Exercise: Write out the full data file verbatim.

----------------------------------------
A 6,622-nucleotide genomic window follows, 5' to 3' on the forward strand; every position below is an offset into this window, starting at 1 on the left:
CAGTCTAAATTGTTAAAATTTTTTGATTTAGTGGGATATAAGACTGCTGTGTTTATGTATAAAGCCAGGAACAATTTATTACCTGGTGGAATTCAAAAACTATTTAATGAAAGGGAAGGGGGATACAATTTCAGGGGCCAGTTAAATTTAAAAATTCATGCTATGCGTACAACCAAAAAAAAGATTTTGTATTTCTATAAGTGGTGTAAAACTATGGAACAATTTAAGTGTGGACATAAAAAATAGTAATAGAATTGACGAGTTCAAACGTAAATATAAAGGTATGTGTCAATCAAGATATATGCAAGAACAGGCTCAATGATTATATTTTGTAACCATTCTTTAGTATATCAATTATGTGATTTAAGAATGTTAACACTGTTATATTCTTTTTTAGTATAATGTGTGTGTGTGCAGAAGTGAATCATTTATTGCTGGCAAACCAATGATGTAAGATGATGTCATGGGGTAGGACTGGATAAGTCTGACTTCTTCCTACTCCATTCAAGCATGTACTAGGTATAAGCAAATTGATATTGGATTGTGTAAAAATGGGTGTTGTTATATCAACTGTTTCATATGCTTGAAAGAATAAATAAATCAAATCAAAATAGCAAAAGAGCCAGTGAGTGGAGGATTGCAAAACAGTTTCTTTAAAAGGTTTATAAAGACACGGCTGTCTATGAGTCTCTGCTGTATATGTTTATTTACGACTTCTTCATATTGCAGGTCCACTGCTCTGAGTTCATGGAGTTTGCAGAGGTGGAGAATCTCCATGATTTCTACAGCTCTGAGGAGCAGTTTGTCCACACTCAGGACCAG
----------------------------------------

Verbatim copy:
A 6,622-nucleotide genomic window follows, 5' to 3' on the forward strand; every position below is an offset into this window, starting at 1 on the left:
CAGTCTAAATTGTTAAAATTTTTTGATTTAGTGGGATATAAGACTGCTGTGTTTATGTATAAAGCCAGGAACAATTTATTACCTGGTGGAATTCAAAAACTATTTAATGAAAGGGAAGGGGGATACAATTTCAGGGGCCAGTTAAATTTAAAAATTCATGCTATGCGTACAACCAAAAAAAAGATTTTGTATTTCTATAAGTGGTGTAAAACTATGGAACAATTTAAGTGTGGACATAAAAAATAGTAATAGAATTGACGAGTTCAAACGTAAATATAAAGGTATGTGTCAATCAAGATATATGCAAGAACAGGCTCAATGATTATATTTTGTAACCATTCTTTAGTATATCAATTATGTGATTTAAGAATGTTAACACTGTTATATTCTTTTTTAGTATAATGTGTGTGTGTGCAGAAGTGAATCATTTATTGCTGGCAAACCAATGATGTAAGATGATGTCATGGGGTAGGACTGGATAAGTCTGACTTCTTCCTACTCCATTCAAGCATGTACTAGGTATAAGCAAATTGATATTGGATTGTGTAAAAATGGGTGTTGTTATATCAACTGTTTCATATGCTTGAAAGAATAAATAAATCAAATCAAAATAGCAAAAGAGCCAGTGAGTGGAGGATTGCAAAACAGTTTCTTTAAAAGGTTTATAAAGACACGGCTGTCTATGAGTCTCTGCTGTATATGTTTATTTACGACTTCTTCATATTGCAGGTCCACTGCTCTGAGTTCATGGAGTTTGCAGAGGTGGAGAATCTCCATGATTTCTACAGCTCTGAGGAGCAGTTTGTCCACACTCAGGACCAG